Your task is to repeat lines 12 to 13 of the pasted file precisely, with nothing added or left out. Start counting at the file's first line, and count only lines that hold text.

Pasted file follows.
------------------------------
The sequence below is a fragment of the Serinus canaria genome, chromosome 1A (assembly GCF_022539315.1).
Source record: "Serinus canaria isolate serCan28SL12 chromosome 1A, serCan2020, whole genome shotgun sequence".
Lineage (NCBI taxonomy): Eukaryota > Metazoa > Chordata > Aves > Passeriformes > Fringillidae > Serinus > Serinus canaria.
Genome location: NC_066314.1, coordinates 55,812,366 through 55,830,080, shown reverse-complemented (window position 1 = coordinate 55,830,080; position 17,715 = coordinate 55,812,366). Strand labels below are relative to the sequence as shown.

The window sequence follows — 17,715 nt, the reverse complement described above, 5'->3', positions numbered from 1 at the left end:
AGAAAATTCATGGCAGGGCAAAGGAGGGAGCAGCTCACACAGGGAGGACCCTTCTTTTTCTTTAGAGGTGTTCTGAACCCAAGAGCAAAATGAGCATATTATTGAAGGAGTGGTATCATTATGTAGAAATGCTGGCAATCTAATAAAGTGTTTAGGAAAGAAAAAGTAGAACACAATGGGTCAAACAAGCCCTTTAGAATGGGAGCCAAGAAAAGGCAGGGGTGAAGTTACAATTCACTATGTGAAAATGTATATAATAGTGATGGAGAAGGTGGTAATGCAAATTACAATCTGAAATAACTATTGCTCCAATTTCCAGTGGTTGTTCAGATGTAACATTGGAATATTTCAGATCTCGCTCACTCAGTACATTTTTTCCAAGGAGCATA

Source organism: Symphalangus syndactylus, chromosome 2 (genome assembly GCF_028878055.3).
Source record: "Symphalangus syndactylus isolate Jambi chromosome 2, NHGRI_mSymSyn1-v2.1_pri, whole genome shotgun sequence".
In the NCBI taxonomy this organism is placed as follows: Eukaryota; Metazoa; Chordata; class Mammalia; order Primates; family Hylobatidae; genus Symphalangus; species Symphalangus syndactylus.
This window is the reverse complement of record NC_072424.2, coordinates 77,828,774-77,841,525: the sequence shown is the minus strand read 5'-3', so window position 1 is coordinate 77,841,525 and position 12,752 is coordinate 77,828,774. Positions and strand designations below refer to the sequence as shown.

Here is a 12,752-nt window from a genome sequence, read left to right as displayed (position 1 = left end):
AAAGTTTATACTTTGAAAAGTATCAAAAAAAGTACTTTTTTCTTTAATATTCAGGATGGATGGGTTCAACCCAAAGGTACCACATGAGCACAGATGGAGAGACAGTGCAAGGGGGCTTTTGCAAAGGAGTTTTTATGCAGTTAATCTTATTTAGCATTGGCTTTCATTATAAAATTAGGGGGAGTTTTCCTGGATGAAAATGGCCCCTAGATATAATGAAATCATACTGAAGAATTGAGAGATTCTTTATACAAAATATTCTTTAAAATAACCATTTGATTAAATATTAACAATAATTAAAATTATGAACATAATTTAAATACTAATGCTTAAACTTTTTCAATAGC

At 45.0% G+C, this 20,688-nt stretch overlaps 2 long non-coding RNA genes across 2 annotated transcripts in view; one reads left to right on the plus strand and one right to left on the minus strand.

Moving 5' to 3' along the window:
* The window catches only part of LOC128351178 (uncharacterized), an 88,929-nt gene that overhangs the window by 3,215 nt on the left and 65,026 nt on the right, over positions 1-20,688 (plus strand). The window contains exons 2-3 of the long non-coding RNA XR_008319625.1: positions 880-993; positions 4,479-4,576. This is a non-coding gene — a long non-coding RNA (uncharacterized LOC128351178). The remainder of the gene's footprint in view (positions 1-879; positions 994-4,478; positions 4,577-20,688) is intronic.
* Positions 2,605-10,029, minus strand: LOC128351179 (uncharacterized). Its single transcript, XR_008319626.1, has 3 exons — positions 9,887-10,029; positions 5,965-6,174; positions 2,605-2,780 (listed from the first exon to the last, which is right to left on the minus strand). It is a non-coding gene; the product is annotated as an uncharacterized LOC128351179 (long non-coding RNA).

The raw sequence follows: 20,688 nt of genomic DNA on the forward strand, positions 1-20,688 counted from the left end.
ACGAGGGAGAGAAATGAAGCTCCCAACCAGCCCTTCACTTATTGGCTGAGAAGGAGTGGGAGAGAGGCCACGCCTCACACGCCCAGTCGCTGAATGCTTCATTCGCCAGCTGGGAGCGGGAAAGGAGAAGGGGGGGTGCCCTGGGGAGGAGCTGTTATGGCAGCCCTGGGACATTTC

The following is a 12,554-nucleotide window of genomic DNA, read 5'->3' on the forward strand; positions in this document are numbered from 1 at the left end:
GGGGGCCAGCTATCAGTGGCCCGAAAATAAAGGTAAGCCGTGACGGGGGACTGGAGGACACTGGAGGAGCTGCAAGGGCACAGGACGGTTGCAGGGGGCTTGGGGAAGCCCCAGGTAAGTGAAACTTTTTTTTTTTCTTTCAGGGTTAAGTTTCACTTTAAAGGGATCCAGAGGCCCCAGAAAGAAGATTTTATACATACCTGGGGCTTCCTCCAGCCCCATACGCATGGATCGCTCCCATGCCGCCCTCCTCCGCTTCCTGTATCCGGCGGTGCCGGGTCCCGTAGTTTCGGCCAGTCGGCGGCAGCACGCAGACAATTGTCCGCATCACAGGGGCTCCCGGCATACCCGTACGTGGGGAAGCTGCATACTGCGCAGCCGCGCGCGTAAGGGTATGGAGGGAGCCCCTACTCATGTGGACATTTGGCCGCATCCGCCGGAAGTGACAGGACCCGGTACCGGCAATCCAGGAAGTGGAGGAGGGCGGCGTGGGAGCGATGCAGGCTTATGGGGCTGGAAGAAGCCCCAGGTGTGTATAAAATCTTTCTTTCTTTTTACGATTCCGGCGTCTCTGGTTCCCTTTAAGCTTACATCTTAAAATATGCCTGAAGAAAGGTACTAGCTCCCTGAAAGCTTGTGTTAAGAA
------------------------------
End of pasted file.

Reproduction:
AAAGTTTATACTTTGAAAAGTATCAAAAAAAGTACTTTTTTCTTTAATATTCAGGATGGATGGGTTCAACCCAAAGGTACCACATGAGCACAGATGGAGAGACAGTGCAAGGGGGCTTTTGCAAAGGAGTTTTTATGCAGTTAATCTTATTTAGCATTGGCTTTCATTATAAAATTAGGGGGAGTTTTCCTGGATGAAAATGGCCCCTAGATATAATGAAATCATACTGAAGAATTGAGAGATTCTTTATACAAAATATTCTTTAAAATAACCATTTGATTAAATATTAACAATAATTAAAATTATGAACATAATTTAAATACTAATGCTTAAACTTTTTCAATAGC

At 45.0% G+C, this 20,688-nt stretch overlaps 2 long non-coding RNA genes across 2 annotated transcripts in view; one reads left to right on the plus strand and one right to left on the minus strand.